NEW YORK - Financial conditions in the U.S. were little changed as the first partial government shutdown in 17 years entered its ninth day and Congress remained deadlocked over raising the debt ceiling to avert a potential default.
The Bloomberg U.S. Financial Conditions Index fell 0.005 to 1.15 after decreasing 0.03 yesterday. The gauge measures stress in the markets by combining everything from money-market rates to yields on government and corporate bonds to volatility in equities. The index, which fell to as low as negative 1.631 during the debt-ceiling debate of August 2011, is the lowest since July 11, when Federal Reserve officials announced that further improvement in the labor market was needed before it would begin scaling back $85 billion in monthly bond purchases.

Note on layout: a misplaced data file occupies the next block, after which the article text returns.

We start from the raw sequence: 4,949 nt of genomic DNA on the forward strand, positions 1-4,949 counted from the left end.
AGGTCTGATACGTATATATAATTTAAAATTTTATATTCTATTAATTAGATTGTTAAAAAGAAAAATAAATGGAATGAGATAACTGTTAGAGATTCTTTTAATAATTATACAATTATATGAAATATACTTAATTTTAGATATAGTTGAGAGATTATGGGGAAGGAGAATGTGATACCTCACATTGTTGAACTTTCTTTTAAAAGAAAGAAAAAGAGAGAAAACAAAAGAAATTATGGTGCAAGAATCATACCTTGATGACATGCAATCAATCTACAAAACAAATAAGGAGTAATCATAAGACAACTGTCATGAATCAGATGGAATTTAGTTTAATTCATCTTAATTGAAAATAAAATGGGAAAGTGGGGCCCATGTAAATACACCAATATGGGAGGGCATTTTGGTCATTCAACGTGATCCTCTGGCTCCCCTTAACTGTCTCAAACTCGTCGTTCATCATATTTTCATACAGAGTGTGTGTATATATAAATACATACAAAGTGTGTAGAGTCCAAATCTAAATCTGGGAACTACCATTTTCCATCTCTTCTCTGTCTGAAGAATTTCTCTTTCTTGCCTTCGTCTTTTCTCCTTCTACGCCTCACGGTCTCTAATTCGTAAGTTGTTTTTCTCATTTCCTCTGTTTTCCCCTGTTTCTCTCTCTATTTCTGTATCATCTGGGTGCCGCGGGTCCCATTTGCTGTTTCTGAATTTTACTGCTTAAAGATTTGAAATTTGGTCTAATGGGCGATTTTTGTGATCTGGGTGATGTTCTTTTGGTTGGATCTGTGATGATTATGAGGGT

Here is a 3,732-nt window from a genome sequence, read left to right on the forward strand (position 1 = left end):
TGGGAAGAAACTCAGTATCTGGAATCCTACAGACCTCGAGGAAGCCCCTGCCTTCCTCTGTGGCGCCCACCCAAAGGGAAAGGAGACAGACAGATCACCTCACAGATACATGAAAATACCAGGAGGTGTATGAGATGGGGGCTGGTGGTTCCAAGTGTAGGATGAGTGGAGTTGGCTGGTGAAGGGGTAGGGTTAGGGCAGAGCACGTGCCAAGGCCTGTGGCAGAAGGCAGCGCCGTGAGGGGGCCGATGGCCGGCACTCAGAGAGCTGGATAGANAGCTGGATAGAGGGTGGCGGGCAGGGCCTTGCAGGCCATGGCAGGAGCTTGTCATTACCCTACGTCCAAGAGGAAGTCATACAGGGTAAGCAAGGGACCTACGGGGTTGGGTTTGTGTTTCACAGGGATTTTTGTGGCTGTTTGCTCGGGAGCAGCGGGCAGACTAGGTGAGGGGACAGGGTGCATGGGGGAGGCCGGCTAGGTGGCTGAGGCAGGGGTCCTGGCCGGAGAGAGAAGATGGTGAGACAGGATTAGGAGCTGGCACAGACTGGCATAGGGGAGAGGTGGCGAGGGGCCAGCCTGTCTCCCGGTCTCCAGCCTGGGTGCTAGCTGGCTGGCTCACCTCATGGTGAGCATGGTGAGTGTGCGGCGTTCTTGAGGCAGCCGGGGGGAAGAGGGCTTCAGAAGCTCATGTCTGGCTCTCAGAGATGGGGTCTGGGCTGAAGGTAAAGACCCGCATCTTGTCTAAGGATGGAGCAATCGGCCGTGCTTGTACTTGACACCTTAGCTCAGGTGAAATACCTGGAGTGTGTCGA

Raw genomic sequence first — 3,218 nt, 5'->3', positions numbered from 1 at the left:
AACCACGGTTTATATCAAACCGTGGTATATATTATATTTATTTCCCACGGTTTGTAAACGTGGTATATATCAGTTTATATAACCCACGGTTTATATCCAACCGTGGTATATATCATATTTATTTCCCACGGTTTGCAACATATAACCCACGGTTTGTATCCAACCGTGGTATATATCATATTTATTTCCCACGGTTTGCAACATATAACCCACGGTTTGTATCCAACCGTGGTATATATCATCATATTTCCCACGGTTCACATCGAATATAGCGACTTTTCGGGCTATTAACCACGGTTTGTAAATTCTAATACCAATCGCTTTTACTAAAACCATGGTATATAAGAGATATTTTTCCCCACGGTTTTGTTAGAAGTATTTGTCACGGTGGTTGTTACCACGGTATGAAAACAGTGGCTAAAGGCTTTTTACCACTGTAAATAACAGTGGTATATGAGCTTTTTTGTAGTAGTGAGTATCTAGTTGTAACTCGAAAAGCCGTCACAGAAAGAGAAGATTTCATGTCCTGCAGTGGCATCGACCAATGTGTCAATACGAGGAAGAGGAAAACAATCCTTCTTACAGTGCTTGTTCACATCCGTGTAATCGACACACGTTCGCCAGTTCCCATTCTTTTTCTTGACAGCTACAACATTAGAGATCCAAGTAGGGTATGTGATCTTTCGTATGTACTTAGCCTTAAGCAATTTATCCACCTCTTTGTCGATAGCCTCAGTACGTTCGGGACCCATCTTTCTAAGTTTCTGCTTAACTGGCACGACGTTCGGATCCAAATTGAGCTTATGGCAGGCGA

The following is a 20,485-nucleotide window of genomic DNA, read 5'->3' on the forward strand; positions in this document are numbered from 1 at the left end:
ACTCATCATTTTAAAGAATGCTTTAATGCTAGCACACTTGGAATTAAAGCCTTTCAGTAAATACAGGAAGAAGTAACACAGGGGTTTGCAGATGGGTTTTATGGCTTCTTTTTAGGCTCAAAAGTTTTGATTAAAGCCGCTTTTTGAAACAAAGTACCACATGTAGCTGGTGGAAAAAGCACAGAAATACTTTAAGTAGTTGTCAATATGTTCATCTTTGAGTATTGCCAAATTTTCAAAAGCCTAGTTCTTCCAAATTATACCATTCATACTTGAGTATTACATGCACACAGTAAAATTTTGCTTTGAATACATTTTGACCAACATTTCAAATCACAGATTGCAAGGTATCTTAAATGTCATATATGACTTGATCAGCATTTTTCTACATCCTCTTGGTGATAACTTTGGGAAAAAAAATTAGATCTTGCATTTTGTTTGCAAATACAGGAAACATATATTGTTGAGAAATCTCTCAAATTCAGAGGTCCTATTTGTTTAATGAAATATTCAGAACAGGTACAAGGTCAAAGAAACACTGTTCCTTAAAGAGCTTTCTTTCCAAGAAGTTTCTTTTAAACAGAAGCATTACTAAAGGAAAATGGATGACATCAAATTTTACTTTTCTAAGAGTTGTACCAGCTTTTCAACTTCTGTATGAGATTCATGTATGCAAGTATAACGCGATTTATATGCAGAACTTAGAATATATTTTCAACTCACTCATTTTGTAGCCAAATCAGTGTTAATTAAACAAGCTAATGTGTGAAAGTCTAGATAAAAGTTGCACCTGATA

Even as Senate Democrats started setting up a test vote for this week on a plan that would push the next debt-limit fight into 2015, lawmakers are far from an agreement amid verbal sparring between President Barack Obama and House Speaker John Boehner. Treasury Secretary Jacob J. Lew said over the weekend that Congress must boost the debt ceiling by Oct. 17 or the U.S. risks defaulting on its payments.
“The shutdown, as well as the wrangling over the debt ceiling, are both causing unnecessary harm to our economy,” Alan Krueger, a labor economist at Princeton University who served as chairman of President Barack Obama’s Council of Economic Advisers, said in an interview today on Bloomberg Television. “It would be better if cooler heads prevailed.”
Rates surged for a second day on Treasury bills maturing on the debt-ceiling deadline. Rates on Treasury bills due on Oct. 17 climbed 13 basis points to 0.41 percent after jumping 14 basis points yesterday. They were negative as recently as Sept. 26. The securities are yielding more than the 0.177 percent yield on the one-month London interbank offered rate.